Sari – the nine yard long ethnic Indian wear, the garment that has seen much revamp, but has never lost its glory. Recently I got a chance to have a close look at the making of intricate Patola- one of the double ikkat woven sari made from silk, made in Patan, Gujarat. The Salvi family has still held on to this age old tradion since the 11th century.
The origin of Patola saris dates back to even 700 years ago and Patan Patola have a special history and royal lineage. Patola sari also has a famous Gujrati songs linked to it which goes like “Chelaji Re, Mare Hatu patan thi patola mongha lavjo” which means “My Dear!, do bring the precious patola from patan for me.”
This double ikkat sari sees complicated fine texture and intricate work going into making the Patola. It takes almost 4 – 5 of artists day and night for over 5 – 6 months give this unique creation it’s final look. It all starts with the dyeing of both the warp and the weft and matching them in order to form motifs.
The traditional geometric patterns motifs include “Narikunj”,”Chowkdi”, “Pan”, “Rass”, “Chhabdi”, “Pulwadi”, “Choktha”, “Paanchphil”, “Navratna”, “Laheriya” “Sarvariya” and more like flowers, animal and human figures too from the basic designs. While the body is mostly plain with bold stripes, the borders are lined with animal or plant motifs.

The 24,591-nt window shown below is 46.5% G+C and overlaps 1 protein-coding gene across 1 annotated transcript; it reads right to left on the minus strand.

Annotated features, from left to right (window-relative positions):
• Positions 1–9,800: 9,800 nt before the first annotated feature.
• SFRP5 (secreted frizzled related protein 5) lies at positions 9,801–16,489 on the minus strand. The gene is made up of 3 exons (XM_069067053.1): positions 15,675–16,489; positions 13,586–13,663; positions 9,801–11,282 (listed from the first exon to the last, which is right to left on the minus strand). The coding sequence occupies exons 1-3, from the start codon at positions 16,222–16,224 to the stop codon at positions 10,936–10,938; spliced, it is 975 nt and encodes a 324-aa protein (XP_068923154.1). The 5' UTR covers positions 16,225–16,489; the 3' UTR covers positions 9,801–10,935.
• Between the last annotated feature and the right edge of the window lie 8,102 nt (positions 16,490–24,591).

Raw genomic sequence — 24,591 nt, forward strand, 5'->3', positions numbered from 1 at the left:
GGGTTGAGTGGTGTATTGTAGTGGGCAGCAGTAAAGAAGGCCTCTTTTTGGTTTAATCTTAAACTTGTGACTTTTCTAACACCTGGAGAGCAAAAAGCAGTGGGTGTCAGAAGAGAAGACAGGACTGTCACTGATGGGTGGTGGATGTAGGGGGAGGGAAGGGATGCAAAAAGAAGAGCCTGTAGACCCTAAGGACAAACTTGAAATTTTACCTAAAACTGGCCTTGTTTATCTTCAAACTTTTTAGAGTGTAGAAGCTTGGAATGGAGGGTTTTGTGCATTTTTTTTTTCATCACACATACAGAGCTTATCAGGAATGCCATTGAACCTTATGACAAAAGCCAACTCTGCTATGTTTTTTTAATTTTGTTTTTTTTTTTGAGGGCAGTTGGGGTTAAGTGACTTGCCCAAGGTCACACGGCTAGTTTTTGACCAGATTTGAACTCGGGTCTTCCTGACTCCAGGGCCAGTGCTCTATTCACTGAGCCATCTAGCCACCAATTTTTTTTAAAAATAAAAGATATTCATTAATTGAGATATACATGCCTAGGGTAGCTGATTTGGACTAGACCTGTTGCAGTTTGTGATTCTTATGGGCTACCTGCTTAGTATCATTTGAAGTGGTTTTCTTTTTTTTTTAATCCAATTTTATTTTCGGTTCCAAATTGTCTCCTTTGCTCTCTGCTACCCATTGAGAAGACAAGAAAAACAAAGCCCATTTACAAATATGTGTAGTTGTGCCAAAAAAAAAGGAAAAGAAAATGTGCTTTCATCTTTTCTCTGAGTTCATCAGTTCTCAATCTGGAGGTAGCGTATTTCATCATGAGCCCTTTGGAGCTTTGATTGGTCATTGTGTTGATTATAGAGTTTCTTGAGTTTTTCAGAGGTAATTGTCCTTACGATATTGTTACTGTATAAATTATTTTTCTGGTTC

The influence of ikkat patterns on Patola saris have flown down a bit from down South as ages ago weavers from Maharashtra and Karnataka settled in Gujarat during the Solanki Empire rule.
These Patola saris are no less than a status symbol and have been passed down generations as each can survive over a century without losing its colour or texture. It’s like passing down of cultures and traditions to the next generation. The quality of silk, fine work and intricate craftsmanship makes this piece of fabric a prized possession.
The Gujarati folk song ‘padi patola bhat fatey pan fite nahi’ talks about the colourfastness of the natural dyes used in Patan Patola.
Perfect skill, much dedication and conviction towards this whole dying work of craftsmanship is what has kept this Patan Patola tradition still strong.
Pick a Patola, it’s won share of heritage for years to come.